When used correctly, air and HVAC filters can help reduce airborne contaminants, including viruses, in a small building or space. By itself, cleaning or filtering the air is not enough to protect people from COVID-19. In the home, the risk of contracting COVID-19 through drafts or air conditioning units is no more likely to spread the virus through close contact or touching contaminated surfaces. While no portable air filtration system has been proven to filter COVID-19, research supports an air purifier's ability to filter common airborne viruses, provided that the system captures infected air. Consequently, there is a possibility that the air conditioner is a possible transmission route that absorbs virus particles exhaled by an infected person and then expels those infectious particles in the same room or even in another room several floors away.
In fact, other infectious diseases such as measles, tuberculosis, chickenpox, influenza, smallpox and SARS have been shown to spread through heating, ventilation and air conditioning systems. For many years, homeowners have had the option of installing ultraviolet lights in their HVAC system, where the air that is distributed through the home is first treated inside sealed air ducts. In fact, research shows that changing the air in a room several times an hour with clean or filtered outdoor air (using a window fan, using higher MERV filters in a heating, ventilation and air conditioning (HVAC) system, using portable air cleaning devices, and even simply opening a window) can reduce the risk of transmission of COVID-19, with studies showing that five air changes per hour reduce the risk of transmission by 50 percent. Your first line of defense against overhead transmission, and perhaps the easiest to upgrade, is your home's air conditioning filter.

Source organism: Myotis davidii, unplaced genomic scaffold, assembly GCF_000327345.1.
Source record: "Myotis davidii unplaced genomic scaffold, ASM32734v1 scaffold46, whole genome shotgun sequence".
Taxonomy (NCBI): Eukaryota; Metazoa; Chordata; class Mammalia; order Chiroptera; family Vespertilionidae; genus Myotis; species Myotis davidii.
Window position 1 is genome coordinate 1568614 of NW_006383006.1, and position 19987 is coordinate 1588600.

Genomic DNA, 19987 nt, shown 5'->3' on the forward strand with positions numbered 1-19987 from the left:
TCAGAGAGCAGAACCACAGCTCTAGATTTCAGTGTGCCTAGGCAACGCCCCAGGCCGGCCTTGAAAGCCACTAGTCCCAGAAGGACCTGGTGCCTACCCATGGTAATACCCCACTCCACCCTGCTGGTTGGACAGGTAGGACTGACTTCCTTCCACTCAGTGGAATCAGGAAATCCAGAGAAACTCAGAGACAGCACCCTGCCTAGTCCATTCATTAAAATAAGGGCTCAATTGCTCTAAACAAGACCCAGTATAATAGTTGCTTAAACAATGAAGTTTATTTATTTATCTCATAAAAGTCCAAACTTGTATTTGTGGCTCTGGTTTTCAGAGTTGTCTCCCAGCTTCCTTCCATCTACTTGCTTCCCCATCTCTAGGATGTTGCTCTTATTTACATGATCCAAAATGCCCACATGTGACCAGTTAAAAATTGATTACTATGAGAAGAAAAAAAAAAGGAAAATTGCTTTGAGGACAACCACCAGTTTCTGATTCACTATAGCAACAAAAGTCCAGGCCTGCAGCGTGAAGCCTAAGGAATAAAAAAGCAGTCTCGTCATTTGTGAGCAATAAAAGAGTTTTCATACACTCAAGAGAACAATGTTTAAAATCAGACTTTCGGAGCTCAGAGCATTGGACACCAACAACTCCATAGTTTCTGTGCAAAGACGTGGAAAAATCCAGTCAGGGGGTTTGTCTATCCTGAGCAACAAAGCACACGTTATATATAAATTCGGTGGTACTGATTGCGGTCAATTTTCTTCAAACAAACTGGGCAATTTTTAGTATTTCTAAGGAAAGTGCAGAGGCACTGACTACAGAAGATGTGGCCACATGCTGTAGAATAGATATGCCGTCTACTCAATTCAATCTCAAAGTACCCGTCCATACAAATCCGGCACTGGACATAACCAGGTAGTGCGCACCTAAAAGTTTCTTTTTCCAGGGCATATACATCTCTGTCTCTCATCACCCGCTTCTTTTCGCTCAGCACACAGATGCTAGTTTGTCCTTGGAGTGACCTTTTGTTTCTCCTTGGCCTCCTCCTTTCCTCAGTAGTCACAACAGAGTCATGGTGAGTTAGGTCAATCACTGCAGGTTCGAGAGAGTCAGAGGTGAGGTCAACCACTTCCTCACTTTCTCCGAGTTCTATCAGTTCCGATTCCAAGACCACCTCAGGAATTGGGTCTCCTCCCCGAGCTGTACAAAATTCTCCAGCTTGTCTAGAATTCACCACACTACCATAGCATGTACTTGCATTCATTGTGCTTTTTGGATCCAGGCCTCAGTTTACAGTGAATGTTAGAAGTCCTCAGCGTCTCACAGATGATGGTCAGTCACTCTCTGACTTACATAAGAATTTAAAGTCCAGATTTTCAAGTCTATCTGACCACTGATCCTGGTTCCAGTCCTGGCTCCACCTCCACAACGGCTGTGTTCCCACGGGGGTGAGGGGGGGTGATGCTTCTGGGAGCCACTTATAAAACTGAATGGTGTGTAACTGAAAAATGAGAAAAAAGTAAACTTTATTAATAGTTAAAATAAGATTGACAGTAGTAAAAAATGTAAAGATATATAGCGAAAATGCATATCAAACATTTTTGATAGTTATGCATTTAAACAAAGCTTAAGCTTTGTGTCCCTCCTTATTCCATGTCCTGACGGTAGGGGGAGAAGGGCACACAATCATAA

The fact that aerosolized viral droplets can move in drafts in this way means that if you are in a room with an infected person and there is no fresh air circulating, even if you are social distancing to maintain a minimum distance of 6 feet, you may not be sure. The restaurant also had no windows and therefore had no ventilation, which brought fresh air and diluted virus particles in the air. There are currently no other tests documenting the possibility of transmission of COVID-19 through an air conditioning unit. When you close doors and windows to keep warm air out, you essentially eliminate the flow of fresh air so that everyone in the room breathes and breathes the same air again.
The first thing worth noting is that most air conditioners recirculate air within a space (meaning they don't draw fresh air from outside, like an open window would). This recirculation also helps to remove particles from the air when the recirculated air passes through the filters before being returned to the conditioned spaces. Whether you're opening windows, running your air conditioner, or doing some combination of both, a good HEPA filter or an air purifier should help too. After examining video footage of diners who were infected and simulating transmission of the virus, the scientists concluded that the small outbreak was caused by strong drafts from the air conditioning unit on diners which was blowing aerosols containing the virus from an infected person to those close by.